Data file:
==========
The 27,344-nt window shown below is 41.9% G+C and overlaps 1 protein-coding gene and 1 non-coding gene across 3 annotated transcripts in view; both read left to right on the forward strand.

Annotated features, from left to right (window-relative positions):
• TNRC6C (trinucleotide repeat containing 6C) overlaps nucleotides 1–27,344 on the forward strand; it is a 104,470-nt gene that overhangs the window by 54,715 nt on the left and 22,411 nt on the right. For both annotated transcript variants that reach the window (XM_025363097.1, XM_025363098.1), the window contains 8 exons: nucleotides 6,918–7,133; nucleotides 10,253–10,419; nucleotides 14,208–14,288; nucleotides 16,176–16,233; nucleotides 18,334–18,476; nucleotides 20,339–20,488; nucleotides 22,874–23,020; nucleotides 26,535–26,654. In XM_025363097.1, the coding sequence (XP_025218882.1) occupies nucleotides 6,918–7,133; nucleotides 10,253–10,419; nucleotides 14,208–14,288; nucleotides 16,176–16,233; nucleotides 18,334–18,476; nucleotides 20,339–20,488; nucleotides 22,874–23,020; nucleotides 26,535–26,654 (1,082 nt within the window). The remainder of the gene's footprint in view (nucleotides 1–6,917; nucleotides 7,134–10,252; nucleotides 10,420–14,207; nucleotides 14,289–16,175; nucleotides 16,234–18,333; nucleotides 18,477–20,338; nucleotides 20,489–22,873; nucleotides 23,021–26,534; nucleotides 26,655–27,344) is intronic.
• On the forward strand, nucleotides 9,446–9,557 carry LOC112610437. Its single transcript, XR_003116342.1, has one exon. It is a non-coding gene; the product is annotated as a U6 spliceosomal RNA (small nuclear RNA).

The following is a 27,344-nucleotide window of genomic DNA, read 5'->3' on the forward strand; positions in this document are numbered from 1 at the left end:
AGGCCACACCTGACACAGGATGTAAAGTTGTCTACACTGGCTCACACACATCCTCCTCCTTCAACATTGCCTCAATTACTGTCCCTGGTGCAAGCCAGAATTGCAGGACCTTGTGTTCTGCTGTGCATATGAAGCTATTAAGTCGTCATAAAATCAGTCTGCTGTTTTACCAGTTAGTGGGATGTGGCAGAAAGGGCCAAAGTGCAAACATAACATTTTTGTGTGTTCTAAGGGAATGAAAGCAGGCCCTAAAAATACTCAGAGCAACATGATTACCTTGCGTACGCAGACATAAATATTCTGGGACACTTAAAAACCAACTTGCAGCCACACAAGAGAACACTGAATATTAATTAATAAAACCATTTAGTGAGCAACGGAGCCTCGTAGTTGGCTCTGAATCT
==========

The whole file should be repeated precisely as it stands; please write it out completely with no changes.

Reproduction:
The 27,344-nt window shown below is 41.9% G+C and overlaps 1 protein-coding gene and 1 non-coding gene across 3 annotated transcripts in view; both read left to right on the forward strand.

Annotated features, from left to right (window-relative positions):
• TNRC6C (trinucleotide repeat containing 6C) overlaps nucleotides 1–27,344 on the forward strand; it is a 104,470-nt gene that overhangs the window by 54,715 nt on the left and 22,411 nt on the right. For both annotated transcript variants that reach the window (XM_025363097.1, XM_025363098.1), the window contains 8 exons: nucleotides 6,918–7,133; nucleotides 10,253–10,419; nucleotides 14,208–14,288; nucleotides 16,176–16,233; nucleotides 18,334–18,476; nucleotides 20,339–20,488; nucleotides 22,874–23,020; nucleotides 26,535–26,654. In XM_025363097.1, the coding sequence (XP_025218882.1) occupies nucleotides 6,918–7,133; nucleotides 10,253–10,419; nucleotides 14,208–14,288; nucleotides 16,176–16,233; nucleotides 18,334–18,476; nucleotides 20,339–20,488; nucleotides 22,874–23,020; nucleotides 26,535–26,654 (1,082 nt within the window). The remainder of the gene's footprint in view (nucleotides 1–6,917; nucleotides 7,134–10,252; nucleotides 10,420–14,207; nucleotides 14,289–16,175; nucleotides 16,234–18,333; nucleotides 18,477–20,338; nucleotides 20,489–22,873; nucleotides 23,021–26,534; nucleotides 26,655–27,344) is intronic.
• On the forward strand, nucleotides 9,446–9,557 carry LOC112610437. Its single transcript, XR_003116342.1, has one exon. It is a non-coding gene; the product is annotated as a U6 spliceosomal RNA (small nuclear RNA).

The following is a 27,344-nucleotide window of genomic DNA, read 5'->3' on the forward strand; positions in this document are numbered from 1 at the left end:
AGGCCACACCTGACACAGGATGTAAAGTTGTCTACACTGGCTCACACACATCCTCCTCCTTCAACATTGCCTCAATTACTGTCCCTGGTGCAAGCCAGAATTGCAGGACCTTGTGTTCTGCTGTGCATATGAAGCTATTAAGTCGTCATAAAATCAGTCTGCTGTTTTACCAGTTAGTGGGATGTGGCAGAAAGGGCCAAAGTGCAAACATAACATTTTTGTGTGTTCTAAGGGAATGAAAGCAGGCCCTAAAAATACTCAGAGCAACATGATTACCTTGCGTACGCAGACATAAATATTCTGGGACACTTAAAAACCAACTTGCAGCCACACAAGAGAACACTGAATATTAATTAATAAAACCATTTAGTGAGCAACGGAGCCTCGTAGTTGGCTCTGAATCT